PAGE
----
I noticed this comment:

This is not something that can be authoritatively answered by strangers on the Internet. The only people that can speak for your church is it's local leadership. You should ask this of your churches pastor or elders and get their advice on how you should proceed.

The quote goes on to say:

Different churches will have different approaches to how do deal with diversity of theological positions inside their fellowship.

I'll lay my cards on the table. I agree with the second passage. I disagree with the first.

If I told you that any MIT, Harvard, Oxford, or Pune graduate is ipso facto "smarter" than you, would you accept it? Of course you wouldn't! While those schools produce many smart people, the majority of the world's "smart" people didn't attend any of these schools!

Likewise, if I told you that only ordained ministers may counsel you on how to live a virtuous life, would you accept it? Conversely, if I told you that you may, without qualification, trust the wisdom of every ordained minister, because, ipso facto, they are men and women of God, would you trust me?

Accordingly, I can't understand what uniquely disqualifies "strangers on the Internet" from providing sound advice backed by reputable sources (like the Bible and the saints).

So my question is:

How are "Strangers on the Internet" less legitmate than people you meet in real life?

  • 10
    I think it's the strangers part, not the internet part, that disqualifies us from answering pastoral advice questions.
    – user3961
    Commented Dec 10, 2014 at 1:34
  • 4
    This community has clearly expressed their disagreement with your sentiment here. Please stop posting links to this on newcommer's pastoral advice questions. We have a very clear cut guideline about how to comment on those posts and repeatedly arguing this on newbie questions is contrary to how the community wants to see those questions handled. If you can't convince the folks active here on meta, antagonizing the main site every time the subject comes up is not an option. Please desist.
    – Caleb
    Commented Feb 10, 2015 at 6:07

3 Answers 3


I think the issue is that for pastoral advice problems, the authority that is needed is a relational one. When you're having a life crisis you need someone who knows you and your situation, who knows your history, who knows your past failures and successes in the fight against sin, who will be there in the future to help and check up on you. People on this site can't do that.

Note that this close reason is generally applied to new users. Regulars may feel that they have developed such relationships with others on the site, and sometimes use chat to get advice.

  • 5
    Also, @JimG. too, I'd like to point out that sometimes people "looking for advice" prefer strangers so that they can get the answer they want instead of the answer they need.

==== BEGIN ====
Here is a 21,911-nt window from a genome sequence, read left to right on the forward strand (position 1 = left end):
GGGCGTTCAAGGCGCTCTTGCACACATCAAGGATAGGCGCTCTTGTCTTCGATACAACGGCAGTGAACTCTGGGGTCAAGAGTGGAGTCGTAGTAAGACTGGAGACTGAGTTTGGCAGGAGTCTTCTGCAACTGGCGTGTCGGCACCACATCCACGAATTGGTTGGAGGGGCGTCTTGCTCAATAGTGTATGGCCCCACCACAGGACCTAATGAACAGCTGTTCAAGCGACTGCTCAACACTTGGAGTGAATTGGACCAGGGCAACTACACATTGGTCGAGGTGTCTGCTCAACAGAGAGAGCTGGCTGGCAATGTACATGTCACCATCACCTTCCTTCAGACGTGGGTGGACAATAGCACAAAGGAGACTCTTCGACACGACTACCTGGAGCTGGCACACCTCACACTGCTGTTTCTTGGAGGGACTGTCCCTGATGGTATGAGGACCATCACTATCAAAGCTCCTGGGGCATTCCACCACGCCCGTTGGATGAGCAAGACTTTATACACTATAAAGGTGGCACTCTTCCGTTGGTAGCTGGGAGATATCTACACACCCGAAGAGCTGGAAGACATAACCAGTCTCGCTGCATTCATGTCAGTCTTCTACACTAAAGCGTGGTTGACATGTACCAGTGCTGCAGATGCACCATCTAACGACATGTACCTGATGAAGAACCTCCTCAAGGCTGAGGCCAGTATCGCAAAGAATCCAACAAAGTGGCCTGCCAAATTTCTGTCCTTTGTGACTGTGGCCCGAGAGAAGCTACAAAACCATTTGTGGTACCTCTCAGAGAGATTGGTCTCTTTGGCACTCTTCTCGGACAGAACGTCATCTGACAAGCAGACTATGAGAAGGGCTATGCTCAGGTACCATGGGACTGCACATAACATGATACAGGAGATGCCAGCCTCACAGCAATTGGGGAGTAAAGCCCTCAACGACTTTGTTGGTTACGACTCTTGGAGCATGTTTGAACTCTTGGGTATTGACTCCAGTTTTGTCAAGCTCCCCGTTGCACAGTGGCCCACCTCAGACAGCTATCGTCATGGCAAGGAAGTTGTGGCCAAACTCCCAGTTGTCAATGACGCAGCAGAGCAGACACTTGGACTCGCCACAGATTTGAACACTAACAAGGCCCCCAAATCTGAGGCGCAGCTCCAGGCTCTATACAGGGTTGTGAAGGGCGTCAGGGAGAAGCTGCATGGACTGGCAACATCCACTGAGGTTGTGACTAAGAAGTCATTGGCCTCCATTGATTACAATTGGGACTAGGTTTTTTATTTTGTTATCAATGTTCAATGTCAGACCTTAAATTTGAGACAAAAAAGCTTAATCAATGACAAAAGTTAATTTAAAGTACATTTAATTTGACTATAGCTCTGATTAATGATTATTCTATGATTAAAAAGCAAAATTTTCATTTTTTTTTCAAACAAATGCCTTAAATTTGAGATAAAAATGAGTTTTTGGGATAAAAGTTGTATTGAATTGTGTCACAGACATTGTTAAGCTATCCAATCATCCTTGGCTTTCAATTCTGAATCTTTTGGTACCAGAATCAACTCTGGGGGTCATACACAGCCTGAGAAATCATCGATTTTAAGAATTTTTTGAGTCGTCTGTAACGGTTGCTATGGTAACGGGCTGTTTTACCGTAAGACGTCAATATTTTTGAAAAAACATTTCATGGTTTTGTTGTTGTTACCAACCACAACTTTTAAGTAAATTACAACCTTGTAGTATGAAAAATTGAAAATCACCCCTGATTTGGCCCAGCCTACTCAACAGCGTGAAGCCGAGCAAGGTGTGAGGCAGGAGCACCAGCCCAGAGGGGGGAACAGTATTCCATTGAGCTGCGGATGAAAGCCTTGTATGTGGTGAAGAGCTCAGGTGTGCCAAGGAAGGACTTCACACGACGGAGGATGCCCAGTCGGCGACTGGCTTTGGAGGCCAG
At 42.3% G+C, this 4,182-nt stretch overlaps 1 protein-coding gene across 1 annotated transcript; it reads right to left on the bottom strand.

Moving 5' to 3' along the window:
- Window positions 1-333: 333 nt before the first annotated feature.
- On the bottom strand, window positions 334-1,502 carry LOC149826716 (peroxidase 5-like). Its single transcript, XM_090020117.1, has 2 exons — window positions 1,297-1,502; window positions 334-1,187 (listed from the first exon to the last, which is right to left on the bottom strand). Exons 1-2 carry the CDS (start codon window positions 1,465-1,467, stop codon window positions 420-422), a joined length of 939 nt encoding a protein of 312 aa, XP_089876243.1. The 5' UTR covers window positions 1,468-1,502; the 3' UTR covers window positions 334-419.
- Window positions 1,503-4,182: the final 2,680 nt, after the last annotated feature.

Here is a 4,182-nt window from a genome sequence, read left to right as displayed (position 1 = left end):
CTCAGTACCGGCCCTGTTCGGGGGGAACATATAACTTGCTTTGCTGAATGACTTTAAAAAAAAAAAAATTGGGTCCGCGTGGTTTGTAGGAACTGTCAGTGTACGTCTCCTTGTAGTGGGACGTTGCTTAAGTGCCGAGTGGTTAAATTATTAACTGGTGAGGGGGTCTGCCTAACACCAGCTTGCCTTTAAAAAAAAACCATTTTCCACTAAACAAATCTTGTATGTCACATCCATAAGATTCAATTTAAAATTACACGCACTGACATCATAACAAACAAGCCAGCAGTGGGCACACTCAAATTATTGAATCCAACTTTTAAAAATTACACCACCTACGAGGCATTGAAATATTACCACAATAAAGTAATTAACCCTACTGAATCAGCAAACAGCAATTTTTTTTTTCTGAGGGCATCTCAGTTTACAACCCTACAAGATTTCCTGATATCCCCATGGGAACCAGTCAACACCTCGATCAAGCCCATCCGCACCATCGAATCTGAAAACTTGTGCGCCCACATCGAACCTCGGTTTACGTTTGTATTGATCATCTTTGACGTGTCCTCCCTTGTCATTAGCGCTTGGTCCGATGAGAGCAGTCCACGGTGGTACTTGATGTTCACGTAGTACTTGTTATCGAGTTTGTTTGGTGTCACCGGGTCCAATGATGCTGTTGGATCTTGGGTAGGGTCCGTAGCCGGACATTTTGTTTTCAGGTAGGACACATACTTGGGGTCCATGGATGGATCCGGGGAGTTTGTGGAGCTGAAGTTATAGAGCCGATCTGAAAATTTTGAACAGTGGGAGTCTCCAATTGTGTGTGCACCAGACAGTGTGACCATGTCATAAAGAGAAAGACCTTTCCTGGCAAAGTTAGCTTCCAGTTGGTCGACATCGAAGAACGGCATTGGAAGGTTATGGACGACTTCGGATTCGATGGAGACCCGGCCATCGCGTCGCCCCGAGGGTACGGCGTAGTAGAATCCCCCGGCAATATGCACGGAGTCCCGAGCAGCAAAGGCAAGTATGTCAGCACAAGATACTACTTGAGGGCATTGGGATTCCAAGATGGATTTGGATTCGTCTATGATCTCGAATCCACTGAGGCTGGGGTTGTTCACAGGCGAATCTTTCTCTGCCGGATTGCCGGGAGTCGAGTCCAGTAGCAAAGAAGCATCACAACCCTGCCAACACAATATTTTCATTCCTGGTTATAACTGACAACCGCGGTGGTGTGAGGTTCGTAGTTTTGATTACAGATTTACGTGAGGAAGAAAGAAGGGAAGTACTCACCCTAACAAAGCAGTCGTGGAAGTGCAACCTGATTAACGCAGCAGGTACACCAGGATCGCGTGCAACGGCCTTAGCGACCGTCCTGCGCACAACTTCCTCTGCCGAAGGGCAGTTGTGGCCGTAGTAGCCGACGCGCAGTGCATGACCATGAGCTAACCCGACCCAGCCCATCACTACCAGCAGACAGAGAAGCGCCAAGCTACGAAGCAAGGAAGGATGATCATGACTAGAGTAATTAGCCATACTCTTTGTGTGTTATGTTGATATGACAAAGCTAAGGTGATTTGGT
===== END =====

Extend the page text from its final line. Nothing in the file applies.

– user3961
    Commented Dec 10, 2014 at 1:35
  • 2
    @fredsbend: Sometimes that's true, but sometimes strangers are better because strangers can be frank without fear of harming a relationship.
    – Jim G.
    Commented Dec 10, 2014 at 2:55
  • 2
    @JimG. Strangers don't have all the facts, merely because they are strangers.
    – user3961
    Commented Dec 10, 2014 at 8:16
  • @fredsbend: en.m.wikipedia.org/wiki/Straw_man
    – Jim G.
    Commented Dec 10, 2014 at 12:36
  • 1
    @JimG. You can't just ominously link to an article about a logical fallacy. You need to show one exists.
    – user3961
    Commented Dec 10, 2014 at 14:18
  • @fredsbend:When did I say that strangers "have all the facts" simply because they are strangers? ;-)
    – Jim G.
    Commented Dec 11, 2014 at 0:01
  • 3
    @JimG. True, you did not say that. But you also did not concede that they don't have all the facts. Do you deny that strangers not having all the facts is a problem? If you do then our debate continues. If you don't then we agree that strangers are not as well equipped as friends to assist with pastoral advice. All that remains is to debate the degree to which they are not as well equipped.
    – user3961
    Commented Dec 11, 2014 at 0:05

It's not a matter of whether or not they're qualified, it's whether or not it's wise to trust strangers on the Internet.

In addition to curiousdannii's good answer, there are some general reasons for being skeptical of being able to trust the advice of people in a discussion forum, or a site like this:

  • The web as a means of communication is far lacking compared to personal interaction. The ability to evaluate the sincerity and trustworthiness of an individual is hindered when non-verbal communication, such as eye contact, body language, voice inflection, and others are removed. It becomes harder to tell if someone is putting you on simply because those cues are missing.